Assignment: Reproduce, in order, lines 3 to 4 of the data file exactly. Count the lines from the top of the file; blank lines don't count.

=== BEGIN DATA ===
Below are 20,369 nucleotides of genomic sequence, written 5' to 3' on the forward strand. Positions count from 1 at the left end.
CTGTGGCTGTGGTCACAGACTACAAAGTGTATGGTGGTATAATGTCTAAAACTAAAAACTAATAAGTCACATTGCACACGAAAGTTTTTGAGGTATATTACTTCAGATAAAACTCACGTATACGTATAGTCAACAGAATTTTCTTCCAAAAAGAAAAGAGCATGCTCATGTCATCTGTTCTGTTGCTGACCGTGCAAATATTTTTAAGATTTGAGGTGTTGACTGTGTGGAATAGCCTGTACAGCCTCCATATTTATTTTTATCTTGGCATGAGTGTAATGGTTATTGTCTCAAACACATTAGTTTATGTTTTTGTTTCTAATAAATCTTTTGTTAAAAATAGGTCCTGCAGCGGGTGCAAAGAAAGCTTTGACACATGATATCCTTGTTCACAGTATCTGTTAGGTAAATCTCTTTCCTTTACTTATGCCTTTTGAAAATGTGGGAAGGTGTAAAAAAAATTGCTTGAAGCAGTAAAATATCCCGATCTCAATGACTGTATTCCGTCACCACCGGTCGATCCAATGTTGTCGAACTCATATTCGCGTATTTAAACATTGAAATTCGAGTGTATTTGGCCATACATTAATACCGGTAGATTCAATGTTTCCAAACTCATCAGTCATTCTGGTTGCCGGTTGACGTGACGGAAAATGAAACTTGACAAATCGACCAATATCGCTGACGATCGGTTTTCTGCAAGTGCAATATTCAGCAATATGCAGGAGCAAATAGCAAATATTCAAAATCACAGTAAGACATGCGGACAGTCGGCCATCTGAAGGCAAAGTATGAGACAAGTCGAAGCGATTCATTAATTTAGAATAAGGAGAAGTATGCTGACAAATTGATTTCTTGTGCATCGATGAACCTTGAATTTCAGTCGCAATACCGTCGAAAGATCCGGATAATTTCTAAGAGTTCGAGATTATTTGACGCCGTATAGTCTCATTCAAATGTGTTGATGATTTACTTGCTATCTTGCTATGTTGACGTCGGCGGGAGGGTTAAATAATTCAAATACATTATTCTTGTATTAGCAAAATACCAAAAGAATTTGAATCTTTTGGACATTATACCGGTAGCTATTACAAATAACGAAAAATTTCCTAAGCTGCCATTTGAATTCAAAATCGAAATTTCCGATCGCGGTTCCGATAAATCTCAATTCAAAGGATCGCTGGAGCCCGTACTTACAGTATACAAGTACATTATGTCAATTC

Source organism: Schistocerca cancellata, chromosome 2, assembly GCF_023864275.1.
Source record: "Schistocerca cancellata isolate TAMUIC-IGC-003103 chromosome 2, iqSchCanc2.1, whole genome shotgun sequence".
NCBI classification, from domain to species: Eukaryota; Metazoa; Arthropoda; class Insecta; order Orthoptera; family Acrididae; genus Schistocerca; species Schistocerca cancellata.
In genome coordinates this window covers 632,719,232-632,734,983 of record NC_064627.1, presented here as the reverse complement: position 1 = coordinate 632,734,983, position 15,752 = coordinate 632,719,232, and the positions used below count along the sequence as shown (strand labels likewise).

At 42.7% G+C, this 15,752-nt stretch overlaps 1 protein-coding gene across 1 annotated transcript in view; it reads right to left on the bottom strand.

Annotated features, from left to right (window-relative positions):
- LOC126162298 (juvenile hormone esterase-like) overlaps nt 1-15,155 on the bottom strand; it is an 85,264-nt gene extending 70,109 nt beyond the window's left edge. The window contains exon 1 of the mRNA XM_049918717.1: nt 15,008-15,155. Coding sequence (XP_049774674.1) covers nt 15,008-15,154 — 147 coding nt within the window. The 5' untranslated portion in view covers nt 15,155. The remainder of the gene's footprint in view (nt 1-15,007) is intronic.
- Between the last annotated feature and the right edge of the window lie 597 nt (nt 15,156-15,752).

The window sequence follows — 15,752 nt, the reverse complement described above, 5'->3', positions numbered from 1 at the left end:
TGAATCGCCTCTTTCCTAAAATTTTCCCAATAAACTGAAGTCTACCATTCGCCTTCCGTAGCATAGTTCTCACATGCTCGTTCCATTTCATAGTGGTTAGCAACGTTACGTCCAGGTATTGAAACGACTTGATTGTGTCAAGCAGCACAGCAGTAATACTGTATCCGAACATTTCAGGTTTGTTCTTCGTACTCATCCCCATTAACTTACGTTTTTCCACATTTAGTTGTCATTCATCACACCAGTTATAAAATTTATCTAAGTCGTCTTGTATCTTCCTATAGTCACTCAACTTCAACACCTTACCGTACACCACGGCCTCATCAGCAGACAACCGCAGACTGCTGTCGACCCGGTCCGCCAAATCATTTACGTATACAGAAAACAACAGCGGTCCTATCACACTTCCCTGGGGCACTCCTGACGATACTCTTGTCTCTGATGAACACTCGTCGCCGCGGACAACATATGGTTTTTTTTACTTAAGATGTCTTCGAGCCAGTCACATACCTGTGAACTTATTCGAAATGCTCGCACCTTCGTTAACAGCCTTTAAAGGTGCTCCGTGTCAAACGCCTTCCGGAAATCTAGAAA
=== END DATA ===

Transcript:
Source organism: Schistocerca cancellata, chromosome 2, assembly GCF_023864275.1.
Source record: "Schistocerca cancellata isolate TAMUIC-IGC-003103 chromosome 2, iqSchCanc2.1, whole genome shotgun sequence".